British Foreign Secretary Boris Johnson on Sunday laid a wreath to honor Argentine soldiers fallen while fighting the British in the 1982 Falkland Islands conflict. Johnson, who is in Buenos Aires for a Group of 20 meeting, visited the Monument of the Fallen Soldiers on Sunday along with Argentine Foreign Minister Jorge Faurie.
Argentina, which has claimed the South Atlantic islands since Britain established its rule in the 19th century, invaded them in 1982, sparking a two-month war that ended with Argentina's defeat and withdrawal from the archipelago.
Johnson is only the second senior British official to pay tribute to the 255 British and 649 Argentine soldiers who died during the 74-day conflict. Prince Charles visited so at the same monument during a visit in 1999.
During the visit Foreign secretary Johnson will represent the UK at G20 summit, on Monday 21 May, and hold bilateral meetings with President Mauricio Macri and Foreign Minister Jorge Faurie.
Speaking on arrival in Argentina Foreign Secretary Boris Johnson said:
The relationship between the UK and Argentina has come a long way over the past few years and this visit will be an opportunity to build on and enhance ever closer co-operation on trade, investment, cultural ties, tackling corruption and organized crime, and increasing links in science and technology.
As the UK leaves the European Union, my message is that the UK is open for business. I look forward to a new chapter in our relationship, and booming trade prospects, after the UK leaves the European Union.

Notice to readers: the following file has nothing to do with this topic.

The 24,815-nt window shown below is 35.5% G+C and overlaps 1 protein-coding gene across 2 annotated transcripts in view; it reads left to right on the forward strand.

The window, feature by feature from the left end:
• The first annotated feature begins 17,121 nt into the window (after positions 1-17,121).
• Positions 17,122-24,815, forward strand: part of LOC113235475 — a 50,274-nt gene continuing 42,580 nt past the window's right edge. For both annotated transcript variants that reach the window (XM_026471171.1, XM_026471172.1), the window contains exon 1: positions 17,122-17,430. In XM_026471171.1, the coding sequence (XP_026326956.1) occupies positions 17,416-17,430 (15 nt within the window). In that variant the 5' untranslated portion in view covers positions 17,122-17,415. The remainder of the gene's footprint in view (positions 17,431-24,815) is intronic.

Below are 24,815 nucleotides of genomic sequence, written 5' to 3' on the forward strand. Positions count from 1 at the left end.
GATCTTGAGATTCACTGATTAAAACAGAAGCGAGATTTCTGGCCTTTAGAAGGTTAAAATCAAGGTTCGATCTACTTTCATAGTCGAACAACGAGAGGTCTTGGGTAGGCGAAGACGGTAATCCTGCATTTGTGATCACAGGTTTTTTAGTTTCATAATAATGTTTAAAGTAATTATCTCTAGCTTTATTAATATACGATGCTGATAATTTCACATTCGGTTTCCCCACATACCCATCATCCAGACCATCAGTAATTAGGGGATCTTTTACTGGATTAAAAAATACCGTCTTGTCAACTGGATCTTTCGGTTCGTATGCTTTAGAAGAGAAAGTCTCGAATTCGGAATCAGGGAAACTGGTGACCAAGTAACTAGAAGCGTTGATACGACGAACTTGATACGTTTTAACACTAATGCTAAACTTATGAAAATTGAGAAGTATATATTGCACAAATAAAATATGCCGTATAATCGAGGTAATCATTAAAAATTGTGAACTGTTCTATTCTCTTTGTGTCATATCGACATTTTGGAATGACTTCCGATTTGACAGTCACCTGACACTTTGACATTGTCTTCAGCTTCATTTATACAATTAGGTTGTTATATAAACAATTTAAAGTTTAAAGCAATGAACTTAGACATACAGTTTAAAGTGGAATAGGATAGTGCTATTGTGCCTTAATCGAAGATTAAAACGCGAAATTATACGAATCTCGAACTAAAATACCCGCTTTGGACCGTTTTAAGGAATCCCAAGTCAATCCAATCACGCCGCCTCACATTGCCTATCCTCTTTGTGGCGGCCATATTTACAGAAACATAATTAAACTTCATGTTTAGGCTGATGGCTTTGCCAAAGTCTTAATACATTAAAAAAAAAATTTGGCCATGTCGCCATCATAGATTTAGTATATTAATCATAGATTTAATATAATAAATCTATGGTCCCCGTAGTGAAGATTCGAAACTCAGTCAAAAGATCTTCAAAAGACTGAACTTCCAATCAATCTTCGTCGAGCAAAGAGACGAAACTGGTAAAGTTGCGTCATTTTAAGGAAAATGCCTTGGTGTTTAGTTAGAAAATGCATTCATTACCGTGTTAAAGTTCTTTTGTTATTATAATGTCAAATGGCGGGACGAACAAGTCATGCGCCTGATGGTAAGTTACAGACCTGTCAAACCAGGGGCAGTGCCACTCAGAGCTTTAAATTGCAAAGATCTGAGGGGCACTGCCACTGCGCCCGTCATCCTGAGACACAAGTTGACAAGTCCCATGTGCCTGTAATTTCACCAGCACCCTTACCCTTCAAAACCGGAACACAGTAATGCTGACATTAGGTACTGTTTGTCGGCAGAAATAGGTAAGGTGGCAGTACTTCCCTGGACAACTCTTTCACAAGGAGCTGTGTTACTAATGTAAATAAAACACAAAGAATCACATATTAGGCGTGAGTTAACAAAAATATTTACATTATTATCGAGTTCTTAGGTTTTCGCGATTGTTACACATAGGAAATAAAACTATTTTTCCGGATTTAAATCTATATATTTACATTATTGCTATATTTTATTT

In the first visit by a British Foreign Secretary to Argentina in 22 years, Mr. Johnson joined Foreign Minister Faurie, Defense Minister Aguad and Security Minister Patricia Bullrich at a ceremony at the ‘Monument to the Fallen’.
Speaking ahead of the ceremony Foreign Secretary Johnson said it is an honor to join Foreign Minister Faurie today, and to lay a wreath at the Monument to the Fallen, commemorating all those who died in the Falkland Islands conflict.
On Monday (21 May) Mr Johnson will attend the G20 Foreign Ministers’ meeting, a summit for 19 countries and the European Union, which will focus on the themes of “Multilateralism and Global Governance” and “Action for a Fair and Sustainable Development”.
The G20 is made up of 19 countries and the European Union. The 19 countries are Argentina, Australia, Brazil, Canada, China, Germany, France, India, Indonesia, Italy, Japan, Mexico, Russia, Saudi Arabia, South Africa, South Korea, Turkey, the United Kingdom and the United States. Spain is a permanent invited guest to G20 meetings and this year Argentina has also invited Chile, the Netherlands, Jamaica (representing the CARICOM), Rwanda (representing the African Union), Senegal (representing NEPAD) and Singapore (representing ASEAN) to attend.